Medical School

Graduation

Matthew Wheeler

F1135 MCWGB Graduation 18Last time we checked in, we were post Match Day. The intervening weeks were a blur, a flurry of filling out forms and looking for houses and (still) doing rotations and (still) taking exams and celebrating our preceptors and donors that so genuinely supported this endeavor. There were few moments to take a breath and just stop and reflect on what we’d done. 

Graduation dinner was a special evening. A few family members, special partners of the school joined us, the inaugural class, in a time of reflection and festivity. Classmates and preceptors and faculty were recognized for contributions, with Dr. Joe Kellner winning the Distinguished Clinical Faculty Award, Dr. David Hunnicutt being given the Distinguished Basic Science Faculty, and Dr. Sarah VanderZanden granted the Outstanding Faculty in Medical Education. Taking home the Outstanding Graduate prize was the celebrated and dauntless face of MCW-Green Bay Alexander Sliwicki!

After the hustle and bustle of the week leading up to graduation (some of us took a test less than 24 hours before graduation!) I was very much looking forward to the ceremony, both the chance to be together with family and my own 1st Year Preceptor and piano playing partner in musical performances, Dr. Steve Asma, but also because I had the opportunity to deliver a brief message to my classmates on stage.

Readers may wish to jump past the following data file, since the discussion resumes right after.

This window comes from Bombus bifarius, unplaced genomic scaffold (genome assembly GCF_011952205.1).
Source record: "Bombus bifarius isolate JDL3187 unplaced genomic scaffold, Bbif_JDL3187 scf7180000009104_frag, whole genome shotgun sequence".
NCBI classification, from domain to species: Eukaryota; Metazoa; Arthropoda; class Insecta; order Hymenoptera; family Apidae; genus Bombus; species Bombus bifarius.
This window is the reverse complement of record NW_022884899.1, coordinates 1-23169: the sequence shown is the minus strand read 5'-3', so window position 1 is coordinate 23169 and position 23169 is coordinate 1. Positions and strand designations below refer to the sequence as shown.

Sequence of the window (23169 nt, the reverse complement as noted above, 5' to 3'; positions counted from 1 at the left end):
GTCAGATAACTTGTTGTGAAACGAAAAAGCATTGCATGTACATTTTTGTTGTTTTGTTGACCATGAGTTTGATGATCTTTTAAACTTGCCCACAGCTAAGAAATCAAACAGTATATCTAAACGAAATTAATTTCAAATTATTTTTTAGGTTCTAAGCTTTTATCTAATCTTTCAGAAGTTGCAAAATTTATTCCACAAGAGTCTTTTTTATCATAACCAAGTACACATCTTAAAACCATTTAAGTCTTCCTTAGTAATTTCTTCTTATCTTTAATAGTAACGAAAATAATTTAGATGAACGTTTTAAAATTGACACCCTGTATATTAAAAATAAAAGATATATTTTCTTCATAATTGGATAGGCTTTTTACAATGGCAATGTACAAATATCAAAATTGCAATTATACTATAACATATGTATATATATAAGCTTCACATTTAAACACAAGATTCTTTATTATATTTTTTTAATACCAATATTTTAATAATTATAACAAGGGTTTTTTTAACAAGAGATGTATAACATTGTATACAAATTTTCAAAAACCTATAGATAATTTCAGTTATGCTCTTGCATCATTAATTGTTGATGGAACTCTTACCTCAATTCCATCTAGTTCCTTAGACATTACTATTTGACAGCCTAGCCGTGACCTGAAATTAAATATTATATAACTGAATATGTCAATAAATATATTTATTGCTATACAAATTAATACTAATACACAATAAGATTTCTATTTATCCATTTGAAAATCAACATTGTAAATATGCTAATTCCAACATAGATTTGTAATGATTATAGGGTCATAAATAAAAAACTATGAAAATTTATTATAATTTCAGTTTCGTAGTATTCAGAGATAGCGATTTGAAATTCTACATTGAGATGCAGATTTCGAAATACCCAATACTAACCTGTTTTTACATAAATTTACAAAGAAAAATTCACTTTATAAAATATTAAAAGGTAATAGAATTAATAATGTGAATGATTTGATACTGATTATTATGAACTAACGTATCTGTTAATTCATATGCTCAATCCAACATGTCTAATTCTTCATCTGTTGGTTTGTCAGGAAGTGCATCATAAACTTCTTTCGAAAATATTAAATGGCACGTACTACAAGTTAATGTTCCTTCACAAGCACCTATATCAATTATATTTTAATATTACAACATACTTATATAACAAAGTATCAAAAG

I hope you enjoy that speech, and it gives you one more (but not last!) glimpse into what has made MCW-Green Bay such a special place to go through medical school. While we’ll be taking a hiatus for a few months, check in next year around this time, as a few more members of the Inaugural Class will be completing their education and can wrap up the Pioneer Press in style.
 
Wow! Fellow graduates of the inaugural class of the Medical College of Wisconsin. Almost doctors (I get to be one of the last people to say that!). Look at what we’ve accomplished! And by we, I mean everyone in this room. Students. Family. Faculty. Preceptors. Donors. This is exciting stuff.